Indeed, Public Policy Polling found in a survey conducted in early September widespread dissatisfaction with Trump’s persistent assault on the Affordable Care Act, particularly during the recent pandemic.
Likewise, this survey indicated Americans possess greater confidence in Biden to address the coronavirus pandemic, re-open schools safely, and develop a reliable and safe vaccine. All of these tasks, it is not hard to see, are parts of the foundational work, necessary premises, of re-opening the economy fully.
Again, these issues seem to be polled and talked about as issues separate from the economy.
Indeed, most key issues that concern Americans have a significant economic component to them.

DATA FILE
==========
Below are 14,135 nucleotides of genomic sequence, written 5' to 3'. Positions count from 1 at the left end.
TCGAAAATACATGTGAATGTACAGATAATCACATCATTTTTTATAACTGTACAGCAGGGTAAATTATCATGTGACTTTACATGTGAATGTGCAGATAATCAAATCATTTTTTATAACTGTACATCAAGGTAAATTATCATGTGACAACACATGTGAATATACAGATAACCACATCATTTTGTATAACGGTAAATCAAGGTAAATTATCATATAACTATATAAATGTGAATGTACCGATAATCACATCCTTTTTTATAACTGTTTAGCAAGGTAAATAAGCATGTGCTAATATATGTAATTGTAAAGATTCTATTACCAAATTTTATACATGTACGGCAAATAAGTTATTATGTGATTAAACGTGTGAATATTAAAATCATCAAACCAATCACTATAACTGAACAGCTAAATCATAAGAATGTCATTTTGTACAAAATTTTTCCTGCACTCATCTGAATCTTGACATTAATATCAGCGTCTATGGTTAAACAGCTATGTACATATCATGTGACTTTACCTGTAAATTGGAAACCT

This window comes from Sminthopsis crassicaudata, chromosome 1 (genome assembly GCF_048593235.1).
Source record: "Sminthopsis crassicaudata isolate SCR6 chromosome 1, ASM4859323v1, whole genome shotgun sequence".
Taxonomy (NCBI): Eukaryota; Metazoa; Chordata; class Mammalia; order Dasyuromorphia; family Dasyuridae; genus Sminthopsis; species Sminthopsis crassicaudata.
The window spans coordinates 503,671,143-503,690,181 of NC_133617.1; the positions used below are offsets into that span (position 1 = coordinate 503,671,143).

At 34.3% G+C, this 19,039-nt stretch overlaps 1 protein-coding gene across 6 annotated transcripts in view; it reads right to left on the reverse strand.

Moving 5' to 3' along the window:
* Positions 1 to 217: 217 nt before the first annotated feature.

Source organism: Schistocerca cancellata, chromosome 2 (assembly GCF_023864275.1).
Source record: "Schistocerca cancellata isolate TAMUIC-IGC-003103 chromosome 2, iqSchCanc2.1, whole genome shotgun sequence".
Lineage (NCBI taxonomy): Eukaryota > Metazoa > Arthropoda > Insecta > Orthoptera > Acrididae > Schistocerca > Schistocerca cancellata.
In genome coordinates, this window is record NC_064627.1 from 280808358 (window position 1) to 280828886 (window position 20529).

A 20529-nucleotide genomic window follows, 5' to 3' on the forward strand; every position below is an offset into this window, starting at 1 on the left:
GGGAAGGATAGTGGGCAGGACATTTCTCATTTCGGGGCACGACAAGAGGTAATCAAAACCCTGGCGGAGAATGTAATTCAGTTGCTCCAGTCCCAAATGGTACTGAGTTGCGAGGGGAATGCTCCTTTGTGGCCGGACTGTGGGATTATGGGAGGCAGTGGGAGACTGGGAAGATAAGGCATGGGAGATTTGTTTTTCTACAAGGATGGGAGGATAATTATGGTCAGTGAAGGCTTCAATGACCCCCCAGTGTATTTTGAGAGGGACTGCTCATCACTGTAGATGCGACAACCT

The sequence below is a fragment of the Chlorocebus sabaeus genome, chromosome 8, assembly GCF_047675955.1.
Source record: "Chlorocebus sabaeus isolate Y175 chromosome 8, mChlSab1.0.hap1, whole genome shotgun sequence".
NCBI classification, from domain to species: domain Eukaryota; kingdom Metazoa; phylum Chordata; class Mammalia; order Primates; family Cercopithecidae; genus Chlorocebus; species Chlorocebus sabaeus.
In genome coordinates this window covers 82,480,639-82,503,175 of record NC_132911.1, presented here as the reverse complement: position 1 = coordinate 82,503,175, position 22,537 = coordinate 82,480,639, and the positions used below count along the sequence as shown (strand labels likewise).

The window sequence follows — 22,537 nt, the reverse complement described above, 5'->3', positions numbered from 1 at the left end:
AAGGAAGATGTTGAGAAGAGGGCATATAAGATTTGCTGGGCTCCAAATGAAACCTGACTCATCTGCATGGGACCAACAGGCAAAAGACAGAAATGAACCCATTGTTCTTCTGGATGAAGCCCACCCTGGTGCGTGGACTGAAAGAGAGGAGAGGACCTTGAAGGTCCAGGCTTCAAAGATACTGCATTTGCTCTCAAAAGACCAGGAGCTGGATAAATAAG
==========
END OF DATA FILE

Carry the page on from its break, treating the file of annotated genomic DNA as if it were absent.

Take education policy. Trump’s proposed 2020 budget called for massive cuts to education, and Secretary of Education Betsy DeVos has repeatedly attempted to divert public tax money to private schools, which would translate into a cut for the public schools upon which the majority of tax-paying Americans rely to educate their children. We know, of course, that investing in education promises to serve the health of the economy overall as well as helping individuals increase their earnings over the course of their lives, thus also creating more tax revenue. In short, cuts to public education are harmful to ordinary citizens as well as the overall health of the economy.
So, while Trump’s assault on public education promises to damage the economy and further undermine the economic well-being of American families, again education issues seem to be treated and talked about independently of economic issues.